World's wealthy are spending the pandemic weighing succession

John Caudwell

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Billionaires will transfer more than US$2 trillion within the next two decades, according to research by UBS Group AG and PricewaterhouseCoopers, and the virus is helping accelerate that shift.

LONDON/ZURICH (July 9): John Caudwell is thinking a lot about life and death these days.

The 67-year-old billionaire said he intends to leave most of his wealth to charity, making him aware of the need to plan carefully for how his fortune will be used beyond his own lifetime.

"Succession planning is vital," said Caudwell, who sold UK mobile-phone retailer Phones4u for £1.5 billion in 2006. "I just need to leave enough money to my beneficiaries for me to be happy that I've looked after them, and the rest all goes to charity."

Since the pandemic began, the world's rich have been making the most of more time at home and, in many cases, reduced asset values to outline the future of their wealth. Billionaires will transfer more than US$2 trillion within the next two decades, according to research by UBS Group AG and PricewaterhouseCoopers, and the virus is helping accelerate that shift.

"We're having a big focus across the teams in EMEA (Europe, Middle East, and Africa) to support clients around succession and estate planning," said Jeremy Franks, head of wealth planning and advisory for EMEA at HSBC Holdings plc's private bank. "It's surprising how many wealthy individuals don't have an up-to-date will."

Succession blueprints

Succession plans are vital to preserving fortunes, but only about a third of family offices — the investment firms of the rich — had written blueprints by last year detailing how that would be done, according to research by Campden Wealth and UBS.

Sharp declines in global equities in March prompted some of the world's wealthy to pass along publicly traded assets to descendants, with the lower values reducing capital gains and potential inheritance taxes.

While those markets have since rebounded, prices of illiquid assets favoured by the wealthy — such as real estate — are expected to slump in 2020, creating further opportunities to transfer wealth. In the meantime, the World Health Organization warned last month that the worst of the pandemic was still to come.

The lockdown "has prompted many of our clients to reflect on their succession planning in a wider sense", said Philippe De Salis, a partner at multifamily office Stonehage Fleming. "It has acted as a catalyst."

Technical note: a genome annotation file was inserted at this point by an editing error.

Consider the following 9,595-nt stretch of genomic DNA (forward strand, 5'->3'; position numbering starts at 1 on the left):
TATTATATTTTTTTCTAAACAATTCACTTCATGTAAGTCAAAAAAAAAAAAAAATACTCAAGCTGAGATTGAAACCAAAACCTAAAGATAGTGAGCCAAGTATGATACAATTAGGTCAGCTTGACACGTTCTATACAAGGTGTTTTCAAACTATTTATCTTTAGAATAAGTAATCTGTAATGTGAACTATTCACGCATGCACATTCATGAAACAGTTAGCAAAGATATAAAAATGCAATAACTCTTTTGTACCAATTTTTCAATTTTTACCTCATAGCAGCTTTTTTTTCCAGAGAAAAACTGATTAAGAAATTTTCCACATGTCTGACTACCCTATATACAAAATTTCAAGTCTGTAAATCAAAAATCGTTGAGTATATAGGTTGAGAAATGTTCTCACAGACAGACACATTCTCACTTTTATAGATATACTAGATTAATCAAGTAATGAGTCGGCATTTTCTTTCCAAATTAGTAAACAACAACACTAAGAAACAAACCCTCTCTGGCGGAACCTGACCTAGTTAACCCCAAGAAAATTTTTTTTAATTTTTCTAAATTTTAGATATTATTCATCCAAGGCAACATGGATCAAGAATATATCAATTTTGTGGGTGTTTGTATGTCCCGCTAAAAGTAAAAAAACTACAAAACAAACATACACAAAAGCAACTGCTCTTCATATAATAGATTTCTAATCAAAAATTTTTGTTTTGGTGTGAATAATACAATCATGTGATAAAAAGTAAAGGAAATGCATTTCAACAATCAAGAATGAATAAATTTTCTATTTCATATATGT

'More focus'

Some wealthy entrepreneurs are drafting wills for the first time, and lawmakers in nations such as the US, Australia, and Canada have relaxed rules during the pandemic to allow electronic signatures for the documents. About two-thirds of the world's 500 richest people have self-made fortunes, with most aged 40 or older, according to the Bloomberg Billionaires Index.

"We've seen more focus on some of the bigger family issues, particularly with first-generation wealth," said James Penny, head of Barclays plc's UK International Private Bank. "Advice around the next generation and passing on wealth is something we're going to focus on quite a lot more because of the unexpected events of this year."

A handful of billionaire families are not letting the pandemic deter existing succession plans.

Wu Yajun, 56, one of China's richest women, put her daughter in charge of their family office this year after transferring a stake in the property empire that made their fortune. Mexico's Juan Francisco Beckmann, 80, recently handed over control of a New York City condominium to his daughter after giving her a stake last year in Becle SAB, the owner of Jose Cuervo tequila.

Beckmann's son is Becle's chief executive officer, but other wealthy clans may struggle to entice younger generations to lead the family business amid rapidly shifting attitudes toward such things as climate change and income inequality. Most potential successors to family businesses have ambitions of starting their own firms after finishing their studies, according to research by EY and Switzerland's University of St Gallen.

Younger generations

"We're now seeing families try to transfer businesses to a younger generation that is happier to own rather than operate, leaving them free to pursue different life goals," said Ajay Wiltshire, a general counsel at London-based accounting firm Saffery Champness.

Philanthropy is often a major part of succession plans for the wealthy, as well. More than 200 members of the world's rich have signed the Giving Pledge established by Bill Gates and Warren Buffett with promises to donate most of their money.

Caudwell, a pledge signatory, said he plans to give away about 70% of his fortune to charity, though that amount could increase. He said he does not believe in bestowing huge windfalls to his offspring, but is relying on them to continue his charitable work after he is gone.

"There'll be a whole range of requirements in the way that they operate to make sure that money goes the furthest it possibly can," he said. "That's the way I operate, and that's how I want them to operate."